ICNZ encourages brokers to spread fraud message

ICNZ encourages brokers to spread fraud message | Insurance Business

ICNZ encourages brokers to spread fraud message

The Insurance Council of New Zealand (ICNZ) has encouraged advisers to help spread the message about insurance fraud, its effects and its potentially severe consequences – which can include being permanently cut off from insurance.

ICNZ launched its Insurance Fraud Bureau (IFB) in September, and chief executive Tim Grafton says over 30 cases of fraud have already been reported through its hotline. He says advisers have the chance to play a key role in educating their clients about the costs of insurance fraud, as many still perceive it as a small inconvenience only to the insurer.

“While insurance fraud is illegal in New Zealand it is common to hear people talk about inflating insurance claims or claiming for accidents that didn’t happen,” Grafton said. “For some people, this is seen as getting what’s owed to them by their insurer. At the other end of the spectrum, insurance fraud can be a means to financing organised crime.

“We’ve been working with our members, providing them tools to help have a conversation with their customers about fraud and let them know how they can use the IFB as a channel to find out more and report fraud.”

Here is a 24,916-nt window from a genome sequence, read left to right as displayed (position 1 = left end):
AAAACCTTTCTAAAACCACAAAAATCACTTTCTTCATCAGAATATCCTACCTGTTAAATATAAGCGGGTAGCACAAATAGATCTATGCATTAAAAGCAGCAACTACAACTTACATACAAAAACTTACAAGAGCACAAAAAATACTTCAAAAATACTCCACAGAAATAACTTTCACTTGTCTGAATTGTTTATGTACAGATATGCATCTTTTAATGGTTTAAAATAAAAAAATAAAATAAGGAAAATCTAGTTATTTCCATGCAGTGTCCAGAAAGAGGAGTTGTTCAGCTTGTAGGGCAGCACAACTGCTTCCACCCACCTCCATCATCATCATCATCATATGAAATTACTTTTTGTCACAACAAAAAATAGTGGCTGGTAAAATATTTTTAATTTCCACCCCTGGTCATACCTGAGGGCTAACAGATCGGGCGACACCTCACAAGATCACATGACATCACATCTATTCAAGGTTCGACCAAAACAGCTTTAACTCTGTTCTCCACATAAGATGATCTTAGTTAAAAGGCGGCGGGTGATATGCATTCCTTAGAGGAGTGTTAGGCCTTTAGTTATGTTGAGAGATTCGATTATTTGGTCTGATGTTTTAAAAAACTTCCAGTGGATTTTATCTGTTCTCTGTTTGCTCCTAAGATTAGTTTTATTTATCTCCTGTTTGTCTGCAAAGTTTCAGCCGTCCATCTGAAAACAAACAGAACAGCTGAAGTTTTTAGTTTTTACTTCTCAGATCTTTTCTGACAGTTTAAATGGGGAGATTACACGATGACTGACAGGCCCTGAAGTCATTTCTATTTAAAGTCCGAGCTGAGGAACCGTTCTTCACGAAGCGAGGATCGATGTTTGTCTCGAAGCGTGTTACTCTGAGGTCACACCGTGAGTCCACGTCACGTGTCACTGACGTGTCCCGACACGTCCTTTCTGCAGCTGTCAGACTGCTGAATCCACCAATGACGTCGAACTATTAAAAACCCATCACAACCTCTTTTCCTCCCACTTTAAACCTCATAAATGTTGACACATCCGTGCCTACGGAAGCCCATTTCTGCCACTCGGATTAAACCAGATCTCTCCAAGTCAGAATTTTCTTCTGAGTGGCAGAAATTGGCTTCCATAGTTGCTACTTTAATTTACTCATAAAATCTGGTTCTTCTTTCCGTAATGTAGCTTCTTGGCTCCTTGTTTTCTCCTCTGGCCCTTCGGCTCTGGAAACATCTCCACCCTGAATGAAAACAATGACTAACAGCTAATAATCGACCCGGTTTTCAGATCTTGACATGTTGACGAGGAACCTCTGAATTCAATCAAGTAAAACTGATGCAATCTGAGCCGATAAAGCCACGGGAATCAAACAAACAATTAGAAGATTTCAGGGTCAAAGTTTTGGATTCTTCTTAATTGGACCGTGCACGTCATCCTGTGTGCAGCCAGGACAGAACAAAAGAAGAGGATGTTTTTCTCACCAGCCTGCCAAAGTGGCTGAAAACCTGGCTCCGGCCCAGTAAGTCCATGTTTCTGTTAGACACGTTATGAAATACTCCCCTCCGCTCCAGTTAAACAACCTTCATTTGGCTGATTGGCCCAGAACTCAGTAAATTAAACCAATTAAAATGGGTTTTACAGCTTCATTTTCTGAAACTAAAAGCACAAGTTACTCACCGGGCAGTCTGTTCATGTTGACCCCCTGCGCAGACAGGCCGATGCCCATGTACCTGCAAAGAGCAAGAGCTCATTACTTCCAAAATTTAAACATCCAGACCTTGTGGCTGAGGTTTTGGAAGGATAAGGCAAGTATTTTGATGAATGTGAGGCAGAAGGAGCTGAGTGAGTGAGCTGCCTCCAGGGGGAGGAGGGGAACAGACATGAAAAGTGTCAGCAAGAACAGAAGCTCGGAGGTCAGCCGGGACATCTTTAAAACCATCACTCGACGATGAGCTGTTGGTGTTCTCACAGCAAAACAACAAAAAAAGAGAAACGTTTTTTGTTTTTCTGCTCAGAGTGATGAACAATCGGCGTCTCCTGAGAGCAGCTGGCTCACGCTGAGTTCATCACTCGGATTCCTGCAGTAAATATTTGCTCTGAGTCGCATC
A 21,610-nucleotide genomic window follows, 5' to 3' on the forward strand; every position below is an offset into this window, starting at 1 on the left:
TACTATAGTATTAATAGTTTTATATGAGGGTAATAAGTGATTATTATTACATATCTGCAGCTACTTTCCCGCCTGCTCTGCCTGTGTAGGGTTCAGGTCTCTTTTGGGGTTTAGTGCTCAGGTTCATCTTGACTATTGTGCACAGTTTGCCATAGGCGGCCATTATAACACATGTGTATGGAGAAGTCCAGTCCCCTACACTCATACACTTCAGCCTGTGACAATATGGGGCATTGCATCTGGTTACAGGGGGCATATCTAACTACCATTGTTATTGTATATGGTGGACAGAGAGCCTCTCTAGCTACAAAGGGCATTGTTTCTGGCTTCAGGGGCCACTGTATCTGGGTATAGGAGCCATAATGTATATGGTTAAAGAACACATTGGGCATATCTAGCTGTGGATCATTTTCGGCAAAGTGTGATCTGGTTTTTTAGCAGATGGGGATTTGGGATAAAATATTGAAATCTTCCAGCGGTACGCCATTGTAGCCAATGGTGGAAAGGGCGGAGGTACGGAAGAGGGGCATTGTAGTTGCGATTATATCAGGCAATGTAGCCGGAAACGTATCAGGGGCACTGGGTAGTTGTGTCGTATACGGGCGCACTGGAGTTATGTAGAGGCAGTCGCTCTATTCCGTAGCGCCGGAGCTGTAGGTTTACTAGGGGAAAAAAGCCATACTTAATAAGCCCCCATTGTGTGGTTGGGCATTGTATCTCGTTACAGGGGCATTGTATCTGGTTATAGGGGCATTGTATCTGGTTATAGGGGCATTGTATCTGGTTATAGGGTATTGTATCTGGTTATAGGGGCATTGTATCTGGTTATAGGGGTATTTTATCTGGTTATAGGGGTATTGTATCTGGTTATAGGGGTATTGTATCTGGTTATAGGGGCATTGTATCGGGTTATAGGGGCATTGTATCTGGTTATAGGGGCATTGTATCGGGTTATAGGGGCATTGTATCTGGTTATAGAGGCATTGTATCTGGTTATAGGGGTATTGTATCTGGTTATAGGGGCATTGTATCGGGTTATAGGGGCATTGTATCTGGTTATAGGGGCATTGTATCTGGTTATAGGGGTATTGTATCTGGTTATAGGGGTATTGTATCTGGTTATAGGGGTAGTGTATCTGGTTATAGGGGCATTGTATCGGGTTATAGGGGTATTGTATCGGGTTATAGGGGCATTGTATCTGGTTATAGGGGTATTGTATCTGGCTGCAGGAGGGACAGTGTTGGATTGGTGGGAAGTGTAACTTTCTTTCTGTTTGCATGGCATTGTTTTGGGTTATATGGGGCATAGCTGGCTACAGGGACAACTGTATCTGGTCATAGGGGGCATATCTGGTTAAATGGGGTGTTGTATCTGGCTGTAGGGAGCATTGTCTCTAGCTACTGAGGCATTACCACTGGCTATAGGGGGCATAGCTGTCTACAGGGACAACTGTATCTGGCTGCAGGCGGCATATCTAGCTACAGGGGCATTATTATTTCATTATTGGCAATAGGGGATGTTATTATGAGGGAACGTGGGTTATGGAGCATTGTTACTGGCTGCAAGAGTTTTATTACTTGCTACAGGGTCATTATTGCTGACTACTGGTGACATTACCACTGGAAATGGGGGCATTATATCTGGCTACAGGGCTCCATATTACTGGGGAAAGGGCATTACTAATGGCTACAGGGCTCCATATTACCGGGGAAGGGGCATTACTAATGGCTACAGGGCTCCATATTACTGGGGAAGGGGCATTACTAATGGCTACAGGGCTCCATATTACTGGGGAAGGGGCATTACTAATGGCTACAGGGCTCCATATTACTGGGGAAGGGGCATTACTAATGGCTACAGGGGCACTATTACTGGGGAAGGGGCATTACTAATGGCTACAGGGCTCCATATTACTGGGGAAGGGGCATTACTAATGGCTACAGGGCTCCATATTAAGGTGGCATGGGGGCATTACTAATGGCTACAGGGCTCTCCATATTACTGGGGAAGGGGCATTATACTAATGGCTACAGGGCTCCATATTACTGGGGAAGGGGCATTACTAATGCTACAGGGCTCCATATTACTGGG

Grafton says the IFB’s awareness initiative will be supported through media and social activity, and it will emphasise the IFB as a safe place to go to in order to report fraud. When it comes to evaluating risk and potentially cutting individuals off from insurance, he says this is something insurers will assess directly.

“All claims are placed on the ICR, which insurers use to see the risk associated with individuals to inform their decision to take on the risk or not,” Grafton explained. “[Whether to grant insurance] is essentially about the level of risk an insurer is happy to take in to cover an individual.”

“Advisers and brokers can help spread the message by having a fraud conversation with their clients and explaining to them the cost and consequences of insurance fraud,” he continued.

“They can help them understand that it’s not common and it does have victims – like their mum and their grandad and their neighbour.”